Blood in the urine should never be ignored. This could be the first sign of a serious condition. In order to help your doctor with the correct diagnosis, you may try to provide details such as:
- Was it associated with pain?
- Did you see blood clots?
- What shape did the clots have?
- The color of the blood (brown, cherry, bright red, pink or orange)
- At what time during urination did you see blood in the urine (beginning or end of stream or during entire stream)?
Blood in the urine can present in one of two ways:
- gross hematuria (blood that you can see in the urine)
- microscopic hematuria (blood that is only seen when the urine is examined under a microscope).
Both types can have serious causes.
Interpreting these Symptoms
When passing blood in urine is associated with pain, especially abdominal pain, it could be associated with kidney or ureteral stones. The pain could be localized to the back, to the side, to the groin, or the penis in men and the labia in women.
If you are passing different-shaped clots in your stream, they could represent bleeding from the urethra or prostate (in men). Clots can be wormlike, and if associated with pain it could represent clots coming from your ureters(tubes from your kidneys to your bladder).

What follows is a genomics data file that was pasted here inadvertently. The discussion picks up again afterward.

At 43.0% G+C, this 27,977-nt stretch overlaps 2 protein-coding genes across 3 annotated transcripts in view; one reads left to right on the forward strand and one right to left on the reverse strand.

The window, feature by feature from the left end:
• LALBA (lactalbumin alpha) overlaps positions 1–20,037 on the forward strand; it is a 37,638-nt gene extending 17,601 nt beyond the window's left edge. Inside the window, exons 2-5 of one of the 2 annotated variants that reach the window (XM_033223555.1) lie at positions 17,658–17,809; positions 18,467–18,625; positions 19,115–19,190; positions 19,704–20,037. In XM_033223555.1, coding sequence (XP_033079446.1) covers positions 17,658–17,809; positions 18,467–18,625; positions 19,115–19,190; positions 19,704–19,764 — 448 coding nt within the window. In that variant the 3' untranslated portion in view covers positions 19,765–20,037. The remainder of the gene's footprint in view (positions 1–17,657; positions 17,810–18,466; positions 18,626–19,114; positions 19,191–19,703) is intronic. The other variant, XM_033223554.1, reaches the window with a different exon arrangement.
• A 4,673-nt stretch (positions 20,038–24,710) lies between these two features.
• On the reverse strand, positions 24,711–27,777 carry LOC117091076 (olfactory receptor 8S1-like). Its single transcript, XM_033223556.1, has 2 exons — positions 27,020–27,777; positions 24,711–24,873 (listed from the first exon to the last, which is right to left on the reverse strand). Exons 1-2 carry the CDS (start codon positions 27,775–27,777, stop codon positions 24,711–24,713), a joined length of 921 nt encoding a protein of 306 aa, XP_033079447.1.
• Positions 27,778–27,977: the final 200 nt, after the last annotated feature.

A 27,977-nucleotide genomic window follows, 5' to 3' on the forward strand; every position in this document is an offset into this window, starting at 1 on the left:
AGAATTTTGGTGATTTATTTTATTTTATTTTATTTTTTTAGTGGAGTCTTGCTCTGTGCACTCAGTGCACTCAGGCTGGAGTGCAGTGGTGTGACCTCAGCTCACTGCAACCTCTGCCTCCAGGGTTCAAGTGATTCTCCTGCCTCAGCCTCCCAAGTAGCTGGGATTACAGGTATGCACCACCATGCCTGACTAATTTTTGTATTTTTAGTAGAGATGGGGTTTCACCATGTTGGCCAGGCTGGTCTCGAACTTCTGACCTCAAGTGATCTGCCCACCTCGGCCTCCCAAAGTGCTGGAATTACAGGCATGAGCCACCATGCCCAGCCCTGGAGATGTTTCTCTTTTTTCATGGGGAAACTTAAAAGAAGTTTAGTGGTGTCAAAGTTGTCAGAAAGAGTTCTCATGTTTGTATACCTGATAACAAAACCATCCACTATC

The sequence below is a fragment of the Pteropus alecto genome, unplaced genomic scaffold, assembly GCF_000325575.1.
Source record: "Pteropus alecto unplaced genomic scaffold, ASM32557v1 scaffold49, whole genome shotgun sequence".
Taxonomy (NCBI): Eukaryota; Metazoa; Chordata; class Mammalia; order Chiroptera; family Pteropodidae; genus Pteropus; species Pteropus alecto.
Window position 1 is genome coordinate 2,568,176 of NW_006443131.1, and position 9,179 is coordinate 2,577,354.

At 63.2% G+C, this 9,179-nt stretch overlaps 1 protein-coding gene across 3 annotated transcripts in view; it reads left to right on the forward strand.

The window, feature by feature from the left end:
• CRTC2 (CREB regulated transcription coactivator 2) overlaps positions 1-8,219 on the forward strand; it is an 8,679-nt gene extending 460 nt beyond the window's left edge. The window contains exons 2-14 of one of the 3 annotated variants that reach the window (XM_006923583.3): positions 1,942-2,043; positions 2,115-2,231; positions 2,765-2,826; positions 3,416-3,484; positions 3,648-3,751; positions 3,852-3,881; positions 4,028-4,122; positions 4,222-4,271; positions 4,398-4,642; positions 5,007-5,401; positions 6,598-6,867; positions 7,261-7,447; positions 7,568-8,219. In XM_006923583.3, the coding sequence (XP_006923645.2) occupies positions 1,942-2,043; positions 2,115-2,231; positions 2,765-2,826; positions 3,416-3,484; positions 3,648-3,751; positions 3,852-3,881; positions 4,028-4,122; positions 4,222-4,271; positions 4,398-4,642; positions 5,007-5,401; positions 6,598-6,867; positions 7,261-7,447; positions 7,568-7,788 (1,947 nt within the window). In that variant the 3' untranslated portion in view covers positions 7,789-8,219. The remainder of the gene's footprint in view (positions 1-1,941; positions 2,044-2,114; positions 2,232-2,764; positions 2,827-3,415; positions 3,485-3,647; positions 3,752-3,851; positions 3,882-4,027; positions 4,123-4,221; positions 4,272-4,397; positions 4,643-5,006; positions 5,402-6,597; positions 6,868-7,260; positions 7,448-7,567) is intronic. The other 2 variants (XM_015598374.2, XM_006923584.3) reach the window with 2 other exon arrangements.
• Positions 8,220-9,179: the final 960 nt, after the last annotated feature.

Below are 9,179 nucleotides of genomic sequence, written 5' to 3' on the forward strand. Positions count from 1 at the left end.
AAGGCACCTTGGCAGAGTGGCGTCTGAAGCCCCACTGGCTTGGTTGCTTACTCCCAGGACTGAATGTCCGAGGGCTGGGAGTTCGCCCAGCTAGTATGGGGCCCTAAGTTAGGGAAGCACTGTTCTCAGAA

The color of the urine can be also affected by certain foods or medications. However, you should always consult your doctor if this develops.
When the blood in the urine is at the beginning of urination, it most likely comes from the urethra, (the tube from the bladder to the outside). Blood throughout urination is most likely from the bladder or kidneys or ureters (the tubes connecting the kidneys and the bladder). Blood at the end of your stream may be from the bladder or prostate (in men).
Causes of blood in the urine vary, from inflammatory conditions to cancers. Urinary tract infections and kidney, bladder, or ureter stones are also frequent causes. In men, blood can also come from an enlarged prostate. Cancer of the urethra, bladder or kidneys also may also show up as blood in the urine.
Blood in the urine in anyone over the age of 35, especially in people who smoke, should warrant full urologic evaluation because the most common cause of blood in the urine in this group of people is bladder cancer. Before that age, infection may be the cause. However, if gross hematuria is present, even once, it certainly needs to be further investigated. In this case full evaluation should be done by a urologist to rule out cancer or other abnormalities.
Treatment and Response
Full evaluation includes an x-ray study of your kidneys and bladder, and cystoscopy. Cystoscopy involves the doctor looking directly inside your bladder by using a very small camera.
If you have blood in the urine, you should contact your physician immediately. Your doctor then would possibly determine the cause and refer you to a urologist if needed.
Got a Minute?
Take two minutes to learn more about your health using the Men's Health Assessment.